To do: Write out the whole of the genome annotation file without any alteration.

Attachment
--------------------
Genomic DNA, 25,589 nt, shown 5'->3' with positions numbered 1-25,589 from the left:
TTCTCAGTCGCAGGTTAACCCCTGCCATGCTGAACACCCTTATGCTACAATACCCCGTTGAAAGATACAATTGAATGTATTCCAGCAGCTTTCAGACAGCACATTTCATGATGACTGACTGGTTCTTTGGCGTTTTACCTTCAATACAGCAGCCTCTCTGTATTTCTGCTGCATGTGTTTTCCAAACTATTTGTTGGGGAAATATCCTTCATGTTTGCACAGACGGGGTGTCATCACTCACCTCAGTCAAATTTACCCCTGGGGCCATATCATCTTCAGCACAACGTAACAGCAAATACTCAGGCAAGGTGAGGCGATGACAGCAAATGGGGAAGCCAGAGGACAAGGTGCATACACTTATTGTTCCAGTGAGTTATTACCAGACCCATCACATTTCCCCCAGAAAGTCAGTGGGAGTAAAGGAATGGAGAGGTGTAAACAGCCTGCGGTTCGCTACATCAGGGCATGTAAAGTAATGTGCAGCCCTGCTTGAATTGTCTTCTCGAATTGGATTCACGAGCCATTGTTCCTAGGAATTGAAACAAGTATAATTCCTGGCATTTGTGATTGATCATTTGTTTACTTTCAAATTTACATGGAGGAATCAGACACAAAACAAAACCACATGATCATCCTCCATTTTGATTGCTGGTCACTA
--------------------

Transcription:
Genomic DNA, 25,589 nt, shown 5'->3' with positions numbered 1-25,589 from the left:
TTCTCAGTCGCAGGTTAACCCCTGCCATGCTGAACACCCTTATGCTACAATACCCCGTTGAAAGATACAATTGAATGTATTCCAGCAGCTTTCAGACAGCACATTTCATGATGACTGACTGGTTCTTTGGCGTTTTACCTTCAATACAGCAGCCTCTCTGTATTTCTGCTGCATGTGTTTTCCAAACTATTTGTTGGGGAAATATCCTTCATGTTTGCACAGACGGGGTGTCATCACTCACCTCAGTCAAATTTACCCCTGGGGCCATATCATCTTCAGCACAACGTAACAGCAAATACTCAGGCAAGGTGAGGCGATGACAGCAAATGGGGAAGCCAGAGGACAAGGTGCATACACTTATTGTTCCAGTGAGTTATTACCAGACCCATCACATTTCCCCCAGAAAGTCAGTGGGAGTAAAGGAATGGAGAGGTGTAAACAGCCTGCGGTTCGCTACATCAGGGCATGTAAAGTAATGTGCAGCCCTGCTTGAATTGTCTTCTCGAATTGGATTCACGAGCCATTGTTCCTAGGAATTGAAACAAGTATAATTCCTGGCATTTGTGATTGATCATTTGTTTACTTTCAAATTTACATGGAGGAATCAGACACAAAACAAAACCACATGATCATCCTCCATTTTGATTGCTGGTCACTA